An important topic for Ward is housing. Given the post-war restructure and his expertise in housing, Ward was well on hand to capture a flavour of things you won't find in most of the lefts cannon. One of the attractions of his work is that he provides a clear critique of leftist and rightist orthodoxies over a sustained period. The welfare state does not get a free ride by any means. He covers the emergence of squatting in very favourable terms. Arising from the appalling housing conditions that existed after WWII. When pressure was brought to bear on government, resulting in the clearance of slums and the formation of the welfare state, he later prevails over a critique of housing which exposes its bureaucratic (and collectivist) nature.
When people are forced to live in lifeless tower blocks, have little input into their environment etc. he converges on a critique of architecture and urban planning which looks at 'spatial possibilities' and is 'lay-person' centred. To paraphrase Ward, when an architect dreamed up a 15 storey housing project, he didn't envisage himself living there! Having only until recently been oblivious to anarchist approaches on urban development, I was unaware there was even an approach on such matters. With a turn towards DIY and mutual aid, he presents some ideas which veneer too much towards the idea of a philanthropic state, but it opens up possibilities for a strong co-operative movement or urban development in a post-revolutionary society.
Anyone familiar with Ivan Illich, will have an inkling towards Wards suspicion of professionalism and pertaining towards his views on education. Their political views seem to mirror each other in some respects. Being genuine to the idea of voluntary collectivism from below, he favoured and promoted self building pioneers like Walter Segal and John FC Turner and provided amble critiques of the bureaucratisation of professionalism and design.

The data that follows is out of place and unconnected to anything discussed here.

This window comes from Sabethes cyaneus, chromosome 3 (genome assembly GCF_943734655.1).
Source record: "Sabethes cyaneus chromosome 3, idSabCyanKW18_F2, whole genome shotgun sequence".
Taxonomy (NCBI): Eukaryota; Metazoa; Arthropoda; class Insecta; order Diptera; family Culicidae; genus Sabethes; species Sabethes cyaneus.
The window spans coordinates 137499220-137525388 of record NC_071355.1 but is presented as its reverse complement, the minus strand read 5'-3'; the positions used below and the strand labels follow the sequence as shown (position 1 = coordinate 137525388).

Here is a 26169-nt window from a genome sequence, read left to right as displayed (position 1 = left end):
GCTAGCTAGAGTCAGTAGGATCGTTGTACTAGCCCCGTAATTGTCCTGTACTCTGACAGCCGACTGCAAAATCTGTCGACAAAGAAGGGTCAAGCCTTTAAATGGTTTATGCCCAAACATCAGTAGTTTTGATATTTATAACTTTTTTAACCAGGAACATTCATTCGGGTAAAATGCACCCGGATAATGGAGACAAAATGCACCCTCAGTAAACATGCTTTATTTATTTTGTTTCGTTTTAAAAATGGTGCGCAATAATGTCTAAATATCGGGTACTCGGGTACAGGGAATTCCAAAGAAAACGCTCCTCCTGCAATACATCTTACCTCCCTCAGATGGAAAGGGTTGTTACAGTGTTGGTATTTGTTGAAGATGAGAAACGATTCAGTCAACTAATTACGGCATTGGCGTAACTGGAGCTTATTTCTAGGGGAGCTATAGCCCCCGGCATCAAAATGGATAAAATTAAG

He also had an environmental approach which sailed against rural parochialism, since he wrote extensively in favour of a form of local, to some extent, organic development of resources. Since he had ample awareness of housing history and development, he was highly supportive of the new town development in the 60s seeing this as a progressive turn away from high density and squalid city living.
Reading some of his work chronologically, you would be struck that (despite being a social anarchist) any attachment to the idea of social revolution which is raised briefly in some of his early work(s), but then disappears altogether, is not there. In fact, given his ideas are centred around a form of social and political pluralism and he has an elevated attachment to a means based philosophy, he either waivers between dismissal of anarchism as a totality (to paraphrase Ward), or unhelpful due to his pluralistic vision.
On the same train of thought is the issue of workers struggles. His references to workers organising as workers is mostly in the context of mutual societies and co-operatives. I raise these things not as an unnecessary bugbear, in many ways this opens up a number of interesting issues. By shelving the idea of 'cometh the big day' it leaves the central motor, or leverage for anarchists to organise around collective interests in areas not covered by the market or the state. It potentially can build something we can all see around us in the social fabric of everyday. And, as far as anarchist writers go, his documenting, and solidifying the political spirit of co-operation is captured second to none. The weakness this provides however is that his anarchism seems to lack any antagonism, and has the editors of his anthology sketch out, there is always the matter of how far mutualist approaches can be rendered before they are recuperated.
I think it was Bookchin who said that without some sort of moral factor involved, mutual aid was impossible. I think looking at his work as a whole, a real sort of socially responsible, humble (dare i even say it) human spirit that prevails through much of Colin Wards work. It (initially, anyway) seems to form the basis of a sort of practical anarchist social policy session. He covers a number of niche topics with a great deal of expertise, exemplifies the spirit of mutual aid and leaves a sizeable legacy. My prevailing problem is that his politics seem to lack the bite and the thrust of his politics would be near totally unthinkable under anything other than a liberal welfare orientated state.